There’s life in Latin America

When a suicide bomber blows himself up in Islamabad, the eyes of the world go to the Middle East. Images of malnourished children with swollen bellies batting away flies turn our focus to Africa. If it’s bush fires and disappearances in the outback, then Australasia comes to mind. Just the mention of the terms ‘European Union’ and ‘ratification’ leaves us pondering what our neighbours are up to and as for the USA – well that doesn’t even need to rustle a crisp packet to warrant our attention.

But wait…something’s missing. Isn’t there another part of the world that lies forgotten by the UK’s media? An area of the globe that boasts the highest murder toll, the fastest growing rate of deforestation and the most unequal distribution of wealth than anywhere else in the world, yet still the stories go untold.

The summer before I jetted off to spend eight months in Central America I was doing work experience at Sky News. While I was there I asked Rob Kirk, the Editorial Manager, whereabouts their Latin American correspondents were located. I thought it would be a great chance to meet up with them and gain a first-hand insight into international reporting – a field that I’ve always dreamed of one day entering into myself.

He laughed, then replied: ‘We don’t have any.’

I was confused. This was Sky News – SKY NEWS – the 24-hour satellite news channel that prides itself on being: ‘First For Breaking News’. I didn’t understand. ‘Why not?’ I asked, surprised.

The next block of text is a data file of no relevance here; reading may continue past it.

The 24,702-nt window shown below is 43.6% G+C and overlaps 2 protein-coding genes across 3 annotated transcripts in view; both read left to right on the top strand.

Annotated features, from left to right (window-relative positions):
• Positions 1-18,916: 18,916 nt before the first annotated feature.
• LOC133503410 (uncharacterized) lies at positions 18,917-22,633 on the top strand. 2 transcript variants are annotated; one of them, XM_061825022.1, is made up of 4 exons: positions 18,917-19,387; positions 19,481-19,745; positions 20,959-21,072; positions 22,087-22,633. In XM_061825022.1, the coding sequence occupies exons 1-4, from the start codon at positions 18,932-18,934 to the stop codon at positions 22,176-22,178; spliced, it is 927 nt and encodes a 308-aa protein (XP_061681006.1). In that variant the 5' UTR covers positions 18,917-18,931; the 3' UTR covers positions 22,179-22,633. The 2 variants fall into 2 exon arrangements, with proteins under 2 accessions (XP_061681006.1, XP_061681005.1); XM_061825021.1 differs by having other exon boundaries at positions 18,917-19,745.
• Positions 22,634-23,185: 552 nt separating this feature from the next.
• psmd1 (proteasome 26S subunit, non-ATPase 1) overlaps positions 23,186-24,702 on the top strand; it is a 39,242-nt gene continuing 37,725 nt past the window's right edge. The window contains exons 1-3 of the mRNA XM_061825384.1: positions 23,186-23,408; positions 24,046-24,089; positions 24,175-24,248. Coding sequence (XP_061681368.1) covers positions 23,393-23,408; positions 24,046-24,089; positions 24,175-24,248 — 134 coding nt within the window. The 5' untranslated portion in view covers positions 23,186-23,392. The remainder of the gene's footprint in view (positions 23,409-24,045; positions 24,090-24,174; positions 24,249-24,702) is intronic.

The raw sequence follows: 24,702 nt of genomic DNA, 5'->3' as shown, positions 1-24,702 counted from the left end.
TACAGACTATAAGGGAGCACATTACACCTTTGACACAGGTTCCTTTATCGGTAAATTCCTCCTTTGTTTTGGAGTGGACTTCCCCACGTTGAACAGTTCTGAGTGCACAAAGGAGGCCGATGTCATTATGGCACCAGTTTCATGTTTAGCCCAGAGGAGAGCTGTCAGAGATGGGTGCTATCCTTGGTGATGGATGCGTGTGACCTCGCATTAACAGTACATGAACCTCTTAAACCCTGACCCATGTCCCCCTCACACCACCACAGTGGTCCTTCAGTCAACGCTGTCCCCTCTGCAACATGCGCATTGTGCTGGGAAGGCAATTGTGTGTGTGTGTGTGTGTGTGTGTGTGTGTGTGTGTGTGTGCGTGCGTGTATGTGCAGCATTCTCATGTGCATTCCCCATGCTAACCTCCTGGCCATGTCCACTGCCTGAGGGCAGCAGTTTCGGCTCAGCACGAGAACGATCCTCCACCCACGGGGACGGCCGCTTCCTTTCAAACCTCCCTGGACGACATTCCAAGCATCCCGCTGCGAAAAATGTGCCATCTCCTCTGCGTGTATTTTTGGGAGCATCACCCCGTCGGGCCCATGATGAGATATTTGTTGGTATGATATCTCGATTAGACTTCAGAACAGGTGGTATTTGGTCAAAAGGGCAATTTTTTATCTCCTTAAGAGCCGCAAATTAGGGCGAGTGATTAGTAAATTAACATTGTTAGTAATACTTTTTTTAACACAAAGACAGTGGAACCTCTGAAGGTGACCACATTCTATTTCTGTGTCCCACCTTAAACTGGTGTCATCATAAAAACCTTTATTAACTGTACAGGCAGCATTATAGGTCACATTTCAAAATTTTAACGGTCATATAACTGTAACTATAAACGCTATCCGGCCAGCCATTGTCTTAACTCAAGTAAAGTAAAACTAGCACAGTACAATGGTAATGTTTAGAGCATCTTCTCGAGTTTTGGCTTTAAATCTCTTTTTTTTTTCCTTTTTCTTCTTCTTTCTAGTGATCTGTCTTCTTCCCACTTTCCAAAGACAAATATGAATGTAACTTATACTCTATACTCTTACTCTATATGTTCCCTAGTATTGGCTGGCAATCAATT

‘Because nothing happens there,’ he said, before going on to clarify that if it did then they would just fly somebody out there to cover the story.

Hmmm, that got me thinking – how can you be the first to break a news story if you wait for it to break before sending a reporter out to cover it?

 Then I thought about the BBC, ITN, Channel 4 News, the international news sections of various broadsheets and concluded that the last time I’d seen Latin America in the press was when a bus overturned in Ecuador killing five British girls. It was a tragic accident that shed momentary light on a corner of the world not usually explored by the British media but no sooner had the light been turned on than it was promptly turned off again.

 It’s taken a Pele-backed Olympic bid to cast the focus back onto Latin America and draw the nation’s attention once again to this largely overlooked area of the globe. In recent weeks Rio’s successful proposal has attracted a lot of media attention; some supportive and others critical. Many are speculating how South America will handle its first Olympic Games considering Brazil’s failure to deliver on their promises when it hosted the 2007 Pan-American Games.

This blog will be about about some of the events that unfolded during my time in Central America and some of the things that are happening both there and in South America right now – from conspiracy theories involving the Guatemalan president, to beheadings, military coups and various other stories that have failed to stir the media here.

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